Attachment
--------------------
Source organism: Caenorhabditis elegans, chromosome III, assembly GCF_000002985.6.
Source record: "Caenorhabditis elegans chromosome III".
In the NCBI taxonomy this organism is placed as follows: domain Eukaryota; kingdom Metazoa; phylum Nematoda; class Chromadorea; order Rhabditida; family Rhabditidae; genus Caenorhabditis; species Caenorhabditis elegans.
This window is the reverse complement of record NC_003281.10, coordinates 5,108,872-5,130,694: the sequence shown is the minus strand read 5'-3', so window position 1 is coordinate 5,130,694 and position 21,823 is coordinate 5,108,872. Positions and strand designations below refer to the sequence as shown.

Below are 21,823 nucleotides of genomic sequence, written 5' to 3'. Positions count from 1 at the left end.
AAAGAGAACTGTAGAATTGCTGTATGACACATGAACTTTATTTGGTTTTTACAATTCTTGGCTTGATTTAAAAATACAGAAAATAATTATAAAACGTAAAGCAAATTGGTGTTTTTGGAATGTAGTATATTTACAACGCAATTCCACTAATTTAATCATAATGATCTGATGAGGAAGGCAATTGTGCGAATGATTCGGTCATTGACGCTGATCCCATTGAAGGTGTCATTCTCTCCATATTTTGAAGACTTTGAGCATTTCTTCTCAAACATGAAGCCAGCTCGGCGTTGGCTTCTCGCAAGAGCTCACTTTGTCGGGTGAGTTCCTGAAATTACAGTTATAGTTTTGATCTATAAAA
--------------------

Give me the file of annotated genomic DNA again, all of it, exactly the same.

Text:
Source organism: Caenorhabditis elegans, chromosome III, assembly GCF_000002985.6.
Source record: "Caenorhabditis elegans chromosome III".
In the NCBI taxonomy this organism is placed as follows: domain Eukaryota; kingdom Metazoa; phylum Nematoda; class Chromadorea; order Rhabditida; family Rhabditidae; genus Caenorhabditis; species Caenorhabditis elegans.
This window is the reverse complement of record NC_003281.10, coordinates 5,108,872-5,130,694: the sequence shown is the minus strand read 5'-3', so window position 1 is coordinate 5,130,694 and position 21,823 is coordinate 5,108,872. Positions and strand designations below refer to the sequence as shown.

Below are 21,823 nucleotides of genomic sequence, written 5' to 3'. Positions count from 1 at the left end.
AAAGAGAACTGTAGAATTGCTGTATGACACATGAACTTTATTTGGTTTTTACAATTCTTGGCTTGATTTAAAAATACAGAAAATAATTATAAAACGTAAAGCAAATTGGTGTTTTTGGAATGTAGTATATTTACAACGCAATTCCACTAATTTAATCATAATGATCTGATGAGGAAGGCAATTGTGCGAATGATTCGGTCATTGACGCTGATCCCATTGAAGGTGTCATTCTCTCCATATTTTGAAGACTTTGAGCATTTCTTCTCAAACATGAAGCCAGCTCGGCGTTGGCTTCTCGCAAGAGCTCACTTTGTCGGGTGAGTTCCTGAAATTACAGTTATAGTTTTGATCTATAAAA